Sunday, June 08, 2008

If you've got a squawbush, make lemonade

There! I've said it. In case you wondered, the term squawbush is currently not PC. You will not see the term in any modern botanical key, though when we first came to these parts, it was the common name and I have several wildflower handbooks that use the word. My complaint is that in expunging the word from the common vocabulary, a link to the past is deliberately obliterated and only the annointed are allowed to make a connection between great grandma's healing formula using the forbidden word and today's three-leaf sumac. Not good.

Of course, I never knew why the shrub sported that unfortunate moniker in the first place. The term lemonade bush certainly makes a lot more sense: put one of those berries on your tongue as soon as it ripens to red; you'll get a sour zap you'll long remember. In fact, the berries have been used for many years to make a lemonade-like beverage.

The plant is indeed a member of the sumac family, home also to our renowned poison trio -- ivy, oak, & sumac -- known by their three-leafed habit, but also their white berries. Apparently the red-berried lot are ok; if you want to make a sumac wine, you must use the staghorn sumac.

Here you can easily see the three-leaf groups, as well as the berries (above and below, in close-up). The berries are covered with fine hairs. In my experience, the berries quickly lose their flavor soon after they have ripened; much of the juice is on the outside of the fruit, amongst those hairs, which is understandable once you realize that the interior consists almost entirely of a big woody seed. The seed is flavored by tannin. Ugh.

Even if you're not inclined to make lemonade from the three-leaf sumac, there's another good reason to have a bush or two in your yard: this one of a small handful of Arizona native plants that turn a reliable red in the fall.

BTW, if I ruled the universe and found it necessary to drop a word from the vocabulary because it offended some groups, I would ease it out gently, so as not to loose continuity with a past in which people were not as delicate in their language. For example, the popular botanical keys might say, once called xxx, but now known as www or now preferably called www.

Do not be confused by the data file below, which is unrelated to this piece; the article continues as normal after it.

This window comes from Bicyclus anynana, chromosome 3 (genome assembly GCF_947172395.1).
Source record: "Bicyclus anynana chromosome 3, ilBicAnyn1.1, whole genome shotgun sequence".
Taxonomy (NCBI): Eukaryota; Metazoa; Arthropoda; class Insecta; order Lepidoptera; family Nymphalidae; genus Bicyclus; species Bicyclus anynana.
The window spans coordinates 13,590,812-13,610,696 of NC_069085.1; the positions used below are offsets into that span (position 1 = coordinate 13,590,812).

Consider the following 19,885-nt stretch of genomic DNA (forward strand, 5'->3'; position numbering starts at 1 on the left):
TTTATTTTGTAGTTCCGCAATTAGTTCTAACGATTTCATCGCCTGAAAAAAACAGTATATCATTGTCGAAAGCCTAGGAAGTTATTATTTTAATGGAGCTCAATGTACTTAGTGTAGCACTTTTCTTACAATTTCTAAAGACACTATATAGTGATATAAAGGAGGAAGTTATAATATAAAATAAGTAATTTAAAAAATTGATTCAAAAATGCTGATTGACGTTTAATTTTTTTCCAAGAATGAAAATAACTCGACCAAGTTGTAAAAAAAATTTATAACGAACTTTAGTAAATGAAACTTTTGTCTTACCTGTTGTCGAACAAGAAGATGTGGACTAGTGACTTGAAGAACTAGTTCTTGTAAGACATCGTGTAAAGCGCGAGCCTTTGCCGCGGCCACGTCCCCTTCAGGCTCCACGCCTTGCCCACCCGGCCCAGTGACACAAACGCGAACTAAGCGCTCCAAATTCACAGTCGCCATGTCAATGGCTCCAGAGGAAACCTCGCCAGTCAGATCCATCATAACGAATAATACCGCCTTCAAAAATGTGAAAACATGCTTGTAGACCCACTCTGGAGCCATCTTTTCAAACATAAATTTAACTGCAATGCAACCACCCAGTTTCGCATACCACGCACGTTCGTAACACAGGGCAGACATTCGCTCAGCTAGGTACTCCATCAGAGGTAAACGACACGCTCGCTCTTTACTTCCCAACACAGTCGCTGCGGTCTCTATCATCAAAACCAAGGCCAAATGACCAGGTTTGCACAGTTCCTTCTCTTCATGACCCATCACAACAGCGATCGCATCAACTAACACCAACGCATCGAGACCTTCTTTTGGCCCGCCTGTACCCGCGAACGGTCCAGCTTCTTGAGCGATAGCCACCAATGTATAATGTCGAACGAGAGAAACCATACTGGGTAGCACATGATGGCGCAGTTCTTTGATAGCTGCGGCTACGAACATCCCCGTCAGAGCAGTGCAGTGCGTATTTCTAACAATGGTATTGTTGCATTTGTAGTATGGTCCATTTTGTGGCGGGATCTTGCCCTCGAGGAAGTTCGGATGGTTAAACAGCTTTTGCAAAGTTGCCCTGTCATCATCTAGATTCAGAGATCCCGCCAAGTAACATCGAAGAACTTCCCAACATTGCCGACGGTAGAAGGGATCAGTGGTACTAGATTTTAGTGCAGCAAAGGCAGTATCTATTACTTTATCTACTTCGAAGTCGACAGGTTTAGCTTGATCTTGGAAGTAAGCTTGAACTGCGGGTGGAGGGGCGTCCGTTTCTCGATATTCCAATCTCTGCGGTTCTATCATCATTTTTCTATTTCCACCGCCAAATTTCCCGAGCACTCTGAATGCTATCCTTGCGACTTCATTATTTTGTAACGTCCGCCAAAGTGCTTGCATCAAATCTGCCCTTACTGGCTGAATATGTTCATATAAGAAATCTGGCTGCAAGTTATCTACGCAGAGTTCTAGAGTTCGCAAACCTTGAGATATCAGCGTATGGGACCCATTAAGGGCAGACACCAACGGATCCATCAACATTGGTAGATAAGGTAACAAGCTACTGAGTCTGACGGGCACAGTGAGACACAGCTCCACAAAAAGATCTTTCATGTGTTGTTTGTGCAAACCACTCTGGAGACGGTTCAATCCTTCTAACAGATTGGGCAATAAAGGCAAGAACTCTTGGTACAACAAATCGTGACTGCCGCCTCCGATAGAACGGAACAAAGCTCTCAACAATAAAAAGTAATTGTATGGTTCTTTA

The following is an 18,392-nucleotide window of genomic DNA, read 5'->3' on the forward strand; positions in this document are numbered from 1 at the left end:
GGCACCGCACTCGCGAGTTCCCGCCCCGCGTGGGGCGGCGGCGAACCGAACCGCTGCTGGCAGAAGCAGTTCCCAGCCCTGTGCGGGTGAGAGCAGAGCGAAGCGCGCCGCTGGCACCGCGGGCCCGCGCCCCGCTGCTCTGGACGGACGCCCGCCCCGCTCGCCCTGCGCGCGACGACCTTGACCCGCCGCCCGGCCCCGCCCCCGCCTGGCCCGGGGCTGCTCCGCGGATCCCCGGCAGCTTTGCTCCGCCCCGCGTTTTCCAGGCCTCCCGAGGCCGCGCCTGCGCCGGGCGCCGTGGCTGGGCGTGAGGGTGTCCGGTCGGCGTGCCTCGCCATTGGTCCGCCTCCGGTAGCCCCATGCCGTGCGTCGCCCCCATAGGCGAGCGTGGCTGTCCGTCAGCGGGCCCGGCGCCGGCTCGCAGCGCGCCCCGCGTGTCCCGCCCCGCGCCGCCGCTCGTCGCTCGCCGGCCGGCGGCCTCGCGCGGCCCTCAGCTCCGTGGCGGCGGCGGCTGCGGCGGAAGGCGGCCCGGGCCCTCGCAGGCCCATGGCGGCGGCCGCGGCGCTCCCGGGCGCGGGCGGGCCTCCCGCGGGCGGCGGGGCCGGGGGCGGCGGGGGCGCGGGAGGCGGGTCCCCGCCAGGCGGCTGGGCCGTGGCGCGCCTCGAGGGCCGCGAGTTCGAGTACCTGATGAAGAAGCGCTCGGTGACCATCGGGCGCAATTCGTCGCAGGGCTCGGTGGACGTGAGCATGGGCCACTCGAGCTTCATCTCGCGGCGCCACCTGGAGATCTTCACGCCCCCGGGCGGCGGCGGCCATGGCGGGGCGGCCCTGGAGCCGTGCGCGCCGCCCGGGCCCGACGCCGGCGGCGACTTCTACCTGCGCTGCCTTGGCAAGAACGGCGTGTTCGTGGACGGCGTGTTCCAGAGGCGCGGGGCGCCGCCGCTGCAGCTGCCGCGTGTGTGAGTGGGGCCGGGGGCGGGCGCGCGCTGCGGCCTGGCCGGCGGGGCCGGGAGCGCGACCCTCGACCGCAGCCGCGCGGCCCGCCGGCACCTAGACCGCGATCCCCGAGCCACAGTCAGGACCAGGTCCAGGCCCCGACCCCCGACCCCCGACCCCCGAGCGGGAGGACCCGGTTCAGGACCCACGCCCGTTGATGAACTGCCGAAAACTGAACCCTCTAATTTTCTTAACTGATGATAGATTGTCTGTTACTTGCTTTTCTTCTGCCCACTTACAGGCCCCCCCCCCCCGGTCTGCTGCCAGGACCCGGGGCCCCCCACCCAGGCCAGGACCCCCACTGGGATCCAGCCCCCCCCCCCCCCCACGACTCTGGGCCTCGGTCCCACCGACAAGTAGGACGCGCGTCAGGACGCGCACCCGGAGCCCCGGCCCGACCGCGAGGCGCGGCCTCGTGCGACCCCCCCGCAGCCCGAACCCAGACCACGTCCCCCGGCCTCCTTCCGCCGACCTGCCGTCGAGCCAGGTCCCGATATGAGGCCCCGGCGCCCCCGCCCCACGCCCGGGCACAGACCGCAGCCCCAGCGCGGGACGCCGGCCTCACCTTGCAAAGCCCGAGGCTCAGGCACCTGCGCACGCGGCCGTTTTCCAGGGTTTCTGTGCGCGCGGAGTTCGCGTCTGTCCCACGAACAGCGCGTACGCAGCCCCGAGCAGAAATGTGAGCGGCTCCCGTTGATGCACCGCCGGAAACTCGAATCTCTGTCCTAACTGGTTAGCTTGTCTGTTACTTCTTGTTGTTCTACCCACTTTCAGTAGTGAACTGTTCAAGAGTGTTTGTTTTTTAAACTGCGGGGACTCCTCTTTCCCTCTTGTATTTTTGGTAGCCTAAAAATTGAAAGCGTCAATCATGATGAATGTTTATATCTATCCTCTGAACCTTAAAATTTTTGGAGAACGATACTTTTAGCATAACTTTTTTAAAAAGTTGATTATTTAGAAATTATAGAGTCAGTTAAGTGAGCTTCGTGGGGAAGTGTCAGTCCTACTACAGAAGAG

Linkages: It turned out that there was an antique/collectible auto show on the Square Saturday which was not announced in the paper, else I would have been there with my trusty Canon. Fortunately, Prescott eNews posted a slew of pictures from that event and the Folk Arts Fair at Sharlot Hall. (Sorry -- it was somewhat hot so I stayed home and produced a letter to my Alaska granddotter who has just clicked with her reading. All about the pelicans I saw in Louisiana.) Also: if you're into hummers (the bird kind), you should take a look at the Magnificant Hummingbird (yes, that's the critter's proper name), which sometimes makes it up to southernmost Arizona.

4 comments:

youknowwhereyouarewith said...

Wow, I never heard these called squawbush or lemonade bush--they're all over the ranch, and we called them skunk bush. The one right outside the back door that I purposefully left in the garden because of the fall foliage clued me in to why it was so skunky every time I cut it back. Had I known about the lemonade, I would have tried it!

Granny J said...

ykwyaw -- and I never heard the term skunk bush used. But if you're back there in, maybe early May, give it a try! I will put one of the berries on my tongue if I'm thirsty, tho I never got around to the lemonade thing. It seem to me that the woody taste started showing up too soon after the tartness was gone.

worldphotos2 said...

Not knowing much about plants, I find this interesting. Guess you have to have one growing by to appreciate it.

Granny J said...

steve -- it's not a particularly prepossessing shrub, but it does remain pleasantly green in the face of some pretty doggone dry weather. And it's very much a southwestern critter.

 
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